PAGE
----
Multiple Sclerosis Society of Canada

Research in British Columbia & Yukon

Researchers

Project Title
Researcher
Research Area
Affiliation
Funding Term
Funding
The Role of EBV, B cells and NKT cells in MS Dr. Peter van den Elzen Cause and Risk Factors The University of British Columbia 2018-2021 $316 500
Elucidating the mechanistic role of latent EBV infection in the etiology of MS Dr. Marc Horwitz Cause and Risk Factors University of British Columbia 2017-2020 $354 048
Establising an Imaging Biomarker for Disease Progression in Multiple Sclerosis Dr. Shannon Kolind Therapy and Clinical Tool Development University of British Columbia 2017-2020 $292 500
The importance of diffusely abnormal white matter on disability and progression in multiple sclerosis: insights from imaging and immunology Dr. Cornelia Laule Therapy and Clinical Tool Development The University of British Columbia 2015-2019 $343 726.80
The pathologic basis of magnetic resonance imaging in multiple sclerosis Dr. George Robert Moore Therapy and Clinical Tool Development University of British Columbia 2018-2021 $350 212.42
Characterizing the neuroprotective roles of bHLH proteins Npas4 and ARNT2 in inflammatory neurodegeneration related to multiple sclerosis Dr. Jacqueline Quandt Mechanisms of Disease - Mechanisms of Progression University of British Columbia 2018-2021 $346 400
Targeting Oligodendrocyte Maturation for the Study of Axonal Survival Dr. Wolfram Tetzlaff Mechanisms of Disease - Repair The University of British Columbia 2016-2019 $341 411
Assessing safety monitoring in patients taking oral multiple sclerosis treatments [ASYMPTOTE] Dr. Helen Tremlett Therapy and Clinical Tool Development The University of British Columbia 2015-2019 $286 694.37
Human immunodeficiency virus, antiretroviral drugs and multiple sclerosis risk (HIV-MS) Dr. Helen Tremlett Cause and Risk Factors University of British Columbia 2018-2021 $299 979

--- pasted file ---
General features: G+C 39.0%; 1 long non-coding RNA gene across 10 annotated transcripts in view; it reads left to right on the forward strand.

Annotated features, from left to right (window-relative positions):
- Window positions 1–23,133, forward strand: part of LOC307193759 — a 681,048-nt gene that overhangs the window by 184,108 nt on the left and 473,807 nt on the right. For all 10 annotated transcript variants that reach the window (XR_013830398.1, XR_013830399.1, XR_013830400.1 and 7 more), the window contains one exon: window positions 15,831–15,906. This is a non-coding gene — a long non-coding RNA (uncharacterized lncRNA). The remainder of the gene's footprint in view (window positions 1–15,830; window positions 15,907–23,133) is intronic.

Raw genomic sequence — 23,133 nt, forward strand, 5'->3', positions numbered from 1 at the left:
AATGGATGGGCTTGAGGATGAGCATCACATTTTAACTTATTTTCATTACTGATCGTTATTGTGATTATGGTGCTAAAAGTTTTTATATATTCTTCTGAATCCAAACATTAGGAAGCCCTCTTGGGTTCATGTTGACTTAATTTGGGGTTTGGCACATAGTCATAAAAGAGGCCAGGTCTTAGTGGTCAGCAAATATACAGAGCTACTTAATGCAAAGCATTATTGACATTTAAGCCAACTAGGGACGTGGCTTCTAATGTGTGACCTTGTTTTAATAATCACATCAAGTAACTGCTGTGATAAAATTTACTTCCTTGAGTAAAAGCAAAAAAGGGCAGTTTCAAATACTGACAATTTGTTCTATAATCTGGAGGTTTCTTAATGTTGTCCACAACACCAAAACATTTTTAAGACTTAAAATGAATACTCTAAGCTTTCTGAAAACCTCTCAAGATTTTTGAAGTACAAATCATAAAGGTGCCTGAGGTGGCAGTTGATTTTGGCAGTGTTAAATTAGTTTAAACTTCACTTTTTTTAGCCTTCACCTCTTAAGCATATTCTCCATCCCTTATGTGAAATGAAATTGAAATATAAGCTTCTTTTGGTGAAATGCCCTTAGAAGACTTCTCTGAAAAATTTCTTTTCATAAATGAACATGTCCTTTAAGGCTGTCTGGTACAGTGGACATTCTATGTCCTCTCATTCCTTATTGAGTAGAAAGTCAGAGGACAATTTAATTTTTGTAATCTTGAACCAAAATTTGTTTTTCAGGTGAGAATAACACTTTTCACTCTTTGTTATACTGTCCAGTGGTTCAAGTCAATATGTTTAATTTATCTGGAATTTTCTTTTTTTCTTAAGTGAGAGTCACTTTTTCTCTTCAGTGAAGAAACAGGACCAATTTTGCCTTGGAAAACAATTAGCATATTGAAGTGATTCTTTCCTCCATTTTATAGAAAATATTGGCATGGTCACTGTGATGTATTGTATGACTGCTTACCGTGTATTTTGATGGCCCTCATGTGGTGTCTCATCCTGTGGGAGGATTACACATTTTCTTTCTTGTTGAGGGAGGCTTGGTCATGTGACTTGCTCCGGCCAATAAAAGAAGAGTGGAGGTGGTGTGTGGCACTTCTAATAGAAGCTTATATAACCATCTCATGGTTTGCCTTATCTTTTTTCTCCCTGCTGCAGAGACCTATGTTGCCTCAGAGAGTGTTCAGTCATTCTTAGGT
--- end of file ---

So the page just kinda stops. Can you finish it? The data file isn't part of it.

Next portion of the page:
It’s a fungal world: the mycobiome in pediatric MS Dr. Helen Tremlett Cause and Risk Factors University of British Columbia 2018-2021 $50 000

Trainees

Project Title
Trainee
Affiliation
Award
Research Area
Project Description


A humanized mouse model of MS to study EBV infection in disease Jessica Allanach The University of British Columbia Studentship PhD Cause and Risk Factors The aim of the research is to create and characterize mouse models of MS that incorporate infection with Epstein-Barr Virus (EBV), which is heavily implicated as an environmental cofactor in disease but challenging to study experimentally.
Diffusely Abnormal White Matter in Different MS Phenotypes: Impact on Myelin, Axons and Brain Volume Hanwen Liu The University of British Columbia Studentship PhD Therapy and clinical tool development This project is using magnetic resonance imaging (MRI) to image myelin, particularly an advanced MRI technique called myelin water imaging.
Relationship Between Epstein-Barr Virus (EBV) Latency and the onset of Multiple Sclerosis Ana Citlali Márquez The University of British Columbia Studentship PhD Cause and Risk Factors The study investigates how Epstein-Barr virus (EBV) can lead to the development of MS using a mouse model of MS that is infected with a similar virus to EBV. The project will explore how the virus changes the mice’s immune system before and during a disease progression.
Assessing the functional capacity of the Gut Microbiome in Pediatric MS Ali Mirza Vancouver Hospital & Health Sciences Centre Studentship PhD Cause and Risk Factors The project will invvestigate how the gut bacteria’s functional capacity (actions) differ between children with and without multiple sclerosis.
Magnetic Resonance Imaging and Spectroscopy of Human Spinal Cord in Multiple Sclerosis Carina Graf The University of British Columbia Studentship Msc Therapy and clinical tool development This project investigates the nature of changes in the spinal cord of people living with MS using advanced magnetic resonance imaging (MRI). In contrast to standard MRI techniques, advanced MRI will be able to specify what changes are happening in the spinal cord.
Using Artificial Intelligence to Predict Clinical Progression in Multiple Sclerosis using Brain MRIs Marco Law The University of British Columbia Studentship Msc Therapy and clinical tool development The project focuses on applying artificial intelligence for the prediction of MS disease progression using magnetic resonance imaging and clinical data. This would provide vital information for patients to make better informed decisions regarding disease management.